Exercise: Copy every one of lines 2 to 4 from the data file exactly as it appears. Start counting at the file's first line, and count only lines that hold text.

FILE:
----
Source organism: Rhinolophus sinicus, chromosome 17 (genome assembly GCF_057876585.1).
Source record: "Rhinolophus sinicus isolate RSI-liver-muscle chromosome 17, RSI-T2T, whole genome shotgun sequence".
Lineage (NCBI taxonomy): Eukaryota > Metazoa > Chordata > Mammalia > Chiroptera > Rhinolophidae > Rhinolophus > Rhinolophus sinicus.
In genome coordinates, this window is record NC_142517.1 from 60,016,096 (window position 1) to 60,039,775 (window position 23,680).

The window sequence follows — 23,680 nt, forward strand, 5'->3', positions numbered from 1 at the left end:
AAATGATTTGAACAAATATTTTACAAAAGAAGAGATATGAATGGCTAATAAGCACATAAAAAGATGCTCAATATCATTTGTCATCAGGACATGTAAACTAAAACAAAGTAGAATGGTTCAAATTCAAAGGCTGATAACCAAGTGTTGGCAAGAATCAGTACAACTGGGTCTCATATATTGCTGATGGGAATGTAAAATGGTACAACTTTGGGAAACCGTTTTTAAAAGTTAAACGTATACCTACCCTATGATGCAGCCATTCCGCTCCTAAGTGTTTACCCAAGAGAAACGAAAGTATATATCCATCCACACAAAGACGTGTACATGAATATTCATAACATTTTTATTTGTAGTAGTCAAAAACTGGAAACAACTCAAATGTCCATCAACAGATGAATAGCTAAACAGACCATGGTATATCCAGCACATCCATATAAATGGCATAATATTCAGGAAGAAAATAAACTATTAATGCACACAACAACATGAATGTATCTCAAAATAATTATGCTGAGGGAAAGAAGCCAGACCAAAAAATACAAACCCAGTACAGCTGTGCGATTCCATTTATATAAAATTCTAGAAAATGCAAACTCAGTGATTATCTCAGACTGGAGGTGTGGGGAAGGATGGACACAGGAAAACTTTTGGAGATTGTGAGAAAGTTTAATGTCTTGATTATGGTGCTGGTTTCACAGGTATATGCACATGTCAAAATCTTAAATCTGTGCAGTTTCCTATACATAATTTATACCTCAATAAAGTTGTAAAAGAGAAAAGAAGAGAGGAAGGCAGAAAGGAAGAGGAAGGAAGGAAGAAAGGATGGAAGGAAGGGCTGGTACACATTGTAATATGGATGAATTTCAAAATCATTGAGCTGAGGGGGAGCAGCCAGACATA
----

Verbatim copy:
Source record: "Rhinolophus sinicus isolate RSI-liver-muscle chromosome 17, RSI-T2T, whole genome shotgun sequence".
Lineage (NCBI taxonomy): Eukaryota > Metazoa > Chordata > Mammalia > Chiroptera > Rhinolophidae > Rhinolophus > Rhinolophus sinicus.
In genome coordinates, this window is record NC_142517.1 from 60,016,096 (window position 1) to 60,039,775 (window position 23,680).